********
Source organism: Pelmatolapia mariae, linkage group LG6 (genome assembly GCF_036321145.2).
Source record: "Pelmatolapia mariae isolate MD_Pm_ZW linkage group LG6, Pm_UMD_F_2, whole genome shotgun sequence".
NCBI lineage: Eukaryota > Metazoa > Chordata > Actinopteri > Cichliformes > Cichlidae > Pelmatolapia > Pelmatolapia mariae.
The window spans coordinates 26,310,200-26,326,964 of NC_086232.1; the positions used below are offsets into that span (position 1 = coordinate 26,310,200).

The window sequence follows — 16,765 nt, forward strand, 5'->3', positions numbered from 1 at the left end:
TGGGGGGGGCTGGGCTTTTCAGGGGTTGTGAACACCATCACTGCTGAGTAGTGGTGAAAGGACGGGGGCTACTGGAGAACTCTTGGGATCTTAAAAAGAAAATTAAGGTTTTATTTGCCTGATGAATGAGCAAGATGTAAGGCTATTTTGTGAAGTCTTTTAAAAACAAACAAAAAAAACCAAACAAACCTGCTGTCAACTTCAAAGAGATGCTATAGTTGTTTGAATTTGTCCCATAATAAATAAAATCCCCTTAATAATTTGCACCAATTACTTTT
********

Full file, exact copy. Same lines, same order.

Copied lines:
Source organism: Pelmatolapia mariae, linkage group LG6 (genome assembly GCF_036321145.2).
Source record: "Pelmatolapia mariae isolate MD_Pm_ZW linkage group LG6, Pm_UMD_F_2, whole genome shotgun sequence".
NCBI lineage: Eukaryota > Metazoa > Chordata > Actinopteri > Cichliformes > Cichlidae > Pelmatolapia > Pelmatolapia mariae.
The window spans coordinates 26,310,200-26,326,964 of NC_086232.1; the positions used below are offsets into that span (position 1 = coordinate 26,310,200).

The window sequence follows — 16,765 nt, forward strand, 5'->3', positions numbered from 1 at the left end:
TGGGGGGGGCTGGGCTTTTCAGGGGTTGTGAACACCATCACTGCTGAGTAGTGGTGAAAGGACGGGGGCTACTGGAGAACTCTTGGGATCTTAAAAAGAAAATTAAGGTTTTATTTGCCTGATGAATGAGCAAGATGTAAGGCTATTTTGTGAAGTCTTTTAAAAACAAACAAAAAAAACCAAACAAACCTGCTGTCAACTTCAAAGAGATGCTATAGTTGTTTGAATTTGTCCCATAATAAATAAAATCCCCTTAATAATTTGCACCAATTACTTTT